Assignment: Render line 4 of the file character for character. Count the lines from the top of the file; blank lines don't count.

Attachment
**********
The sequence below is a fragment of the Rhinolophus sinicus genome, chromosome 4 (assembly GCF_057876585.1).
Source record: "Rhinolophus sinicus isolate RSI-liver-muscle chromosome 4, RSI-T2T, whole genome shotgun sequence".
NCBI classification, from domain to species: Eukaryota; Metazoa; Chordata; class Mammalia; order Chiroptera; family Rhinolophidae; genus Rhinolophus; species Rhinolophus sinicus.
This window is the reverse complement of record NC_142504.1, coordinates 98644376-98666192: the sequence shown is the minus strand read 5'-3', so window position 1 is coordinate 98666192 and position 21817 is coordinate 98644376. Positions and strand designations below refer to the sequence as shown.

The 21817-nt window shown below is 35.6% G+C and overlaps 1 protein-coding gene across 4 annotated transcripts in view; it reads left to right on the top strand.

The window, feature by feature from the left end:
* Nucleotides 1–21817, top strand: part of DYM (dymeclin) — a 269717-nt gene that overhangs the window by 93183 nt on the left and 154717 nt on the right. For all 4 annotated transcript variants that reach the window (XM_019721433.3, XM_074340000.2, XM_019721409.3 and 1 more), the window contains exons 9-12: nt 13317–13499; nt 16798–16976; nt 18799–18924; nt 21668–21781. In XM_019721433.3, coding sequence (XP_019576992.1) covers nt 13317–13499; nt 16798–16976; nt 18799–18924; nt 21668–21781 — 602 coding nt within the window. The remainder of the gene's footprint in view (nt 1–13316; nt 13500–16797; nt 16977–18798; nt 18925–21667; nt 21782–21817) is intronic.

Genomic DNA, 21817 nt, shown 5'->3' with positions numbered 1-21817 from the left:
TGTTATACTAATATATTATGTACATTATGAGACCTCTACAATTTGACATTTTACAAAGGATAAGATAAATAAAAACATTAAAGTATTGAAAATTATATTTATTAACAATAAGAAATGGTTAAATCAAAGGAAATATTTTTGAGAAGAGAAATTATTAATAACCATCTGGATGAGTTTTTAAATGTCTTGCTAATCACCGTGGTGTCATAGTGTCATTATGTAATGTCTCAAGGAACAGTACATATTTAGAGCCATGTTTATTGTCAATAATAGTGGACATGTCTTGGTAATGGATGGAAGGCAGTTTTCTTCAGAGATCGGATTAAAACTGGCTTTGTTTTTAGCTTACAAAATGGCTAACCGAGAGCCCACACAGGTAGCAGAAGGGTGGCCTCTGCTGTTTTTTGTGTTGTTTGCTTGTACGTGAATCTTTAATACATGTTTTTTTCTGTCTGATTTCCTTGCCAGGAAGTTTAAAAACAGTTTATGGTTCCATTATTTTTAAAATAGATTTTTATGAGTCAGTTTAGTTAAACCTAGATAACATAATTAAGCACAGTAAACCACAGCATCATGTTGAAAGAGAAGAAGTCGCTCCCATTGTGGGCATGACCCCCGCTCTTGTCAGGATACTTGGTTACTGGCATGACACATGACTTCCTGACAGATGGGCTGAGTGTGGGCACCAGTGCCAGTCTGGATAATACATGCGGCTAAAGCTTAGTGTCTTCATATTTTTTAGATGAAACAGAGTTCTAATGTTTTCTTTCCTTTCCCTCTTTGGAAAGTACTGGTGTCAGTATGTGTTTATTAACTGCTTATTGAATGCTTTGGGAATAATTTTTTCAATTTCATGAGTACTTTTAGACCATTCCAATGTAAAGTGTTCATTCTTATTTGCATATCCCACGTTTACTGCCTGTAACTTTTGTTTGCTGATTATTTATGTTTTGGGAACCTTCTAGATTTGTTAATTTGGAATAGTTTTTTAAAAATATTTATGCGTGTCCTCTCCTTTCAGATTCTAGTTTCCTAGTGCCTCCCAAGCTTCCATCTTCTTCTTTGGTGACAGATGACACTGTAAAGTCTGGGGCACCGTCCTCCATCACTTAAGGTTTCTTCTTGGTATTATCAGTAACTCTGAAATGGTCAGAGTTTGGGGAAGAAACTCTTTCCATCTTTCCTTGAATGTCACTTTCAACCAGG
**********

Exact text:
This window is the reverse complement of record NC_142504.1, coordinates 98644376-98666192: the sequence shown is the minus strand read 5'-3', so window position 1 is coordinate 98666192 and position 21817 is coordinate 98644376. Positions and strand designations below refer to the sequence as shown.